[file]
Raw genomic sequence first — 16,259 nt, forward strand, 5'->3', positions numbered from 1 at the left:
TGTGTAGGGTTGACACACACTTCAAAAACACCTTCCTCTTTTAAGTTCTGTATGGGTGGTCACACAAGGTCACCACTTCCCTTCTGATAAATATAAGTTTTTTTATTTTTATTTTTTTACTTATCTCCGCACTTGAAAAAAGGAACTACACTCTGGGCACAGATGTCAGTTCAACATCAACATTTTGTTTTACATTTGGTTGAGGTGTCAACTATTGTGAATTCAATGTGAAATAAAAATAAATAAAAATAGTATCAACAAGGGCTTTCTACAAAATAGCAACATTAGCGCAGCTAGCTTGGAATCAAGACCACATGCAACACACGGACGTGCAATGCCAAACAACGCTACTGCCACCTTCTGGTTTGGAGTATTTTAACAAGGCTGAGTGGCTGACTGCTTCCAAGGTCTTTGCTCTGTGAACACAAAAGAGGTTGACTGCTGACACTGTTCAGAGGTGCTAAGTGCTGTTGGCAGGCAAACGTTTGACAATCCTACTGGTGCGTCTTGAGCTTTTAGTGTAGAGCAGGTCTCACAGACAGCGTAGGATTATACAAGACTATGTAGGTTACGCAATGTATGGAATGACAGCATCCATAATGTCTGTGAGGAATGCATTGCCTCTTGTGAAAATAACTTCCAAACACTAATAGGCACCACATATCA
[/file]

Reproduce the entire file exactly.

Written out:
Raw genomic sequence first — 16,259 nt, forward strand, 5'->3', positions numbered from 1 at the left:
TGTGTAGGGTTGACACACACTTCAAAAACACCTTCCTCTTTTAAGTTCTGTATGGGTGGTCACACAAGGTCACCACTTCCCTTCTGATAAATATAAGTTTTTTTATTTTTATTTTTTTACTTATCTCCGCACTTGAAAAAAGGAACTACACTCTGGGCACAGATGTCAGTTCAACATCAACATTTTGTTTTACATTTGGTTGAGGTGTCAACTATTGTGAATTCAATGTGAAATAAAAATAAATAAAAATAGTATCAACAAGGGCTTTCTACAAAATAGCAACATTAGCGCAGCTAGCTTGGAATCAAGACCACATGCAACACACGGACGTGCAATGCCAAACAACGCTACTGCCACCTTCTGGTTTGGAGTATTTTAACAAGGCTGAGTGGCTGACTGCTTCCAAGGTCTTTGCTCTGTGAACACAAAAGAGGTTGACTGCTGACACTGTTCAGAGGTGCTAAGTGCTGTTGGCAGGCAAACGTTTGACAATCCTACTGGTGCGTCTTGAGCTTTTAGTGTAGAGCAGGTCTCACAGACAGCGTAGGATTATACAAGACTATGTAGGTTACGCAATGTATGGAATGACAGCATCCATAATGTCTGTGAGGAATGCATTGCCTCTTGTGAAAATAACTTCCAAACACTAATAGGCACCACATATCA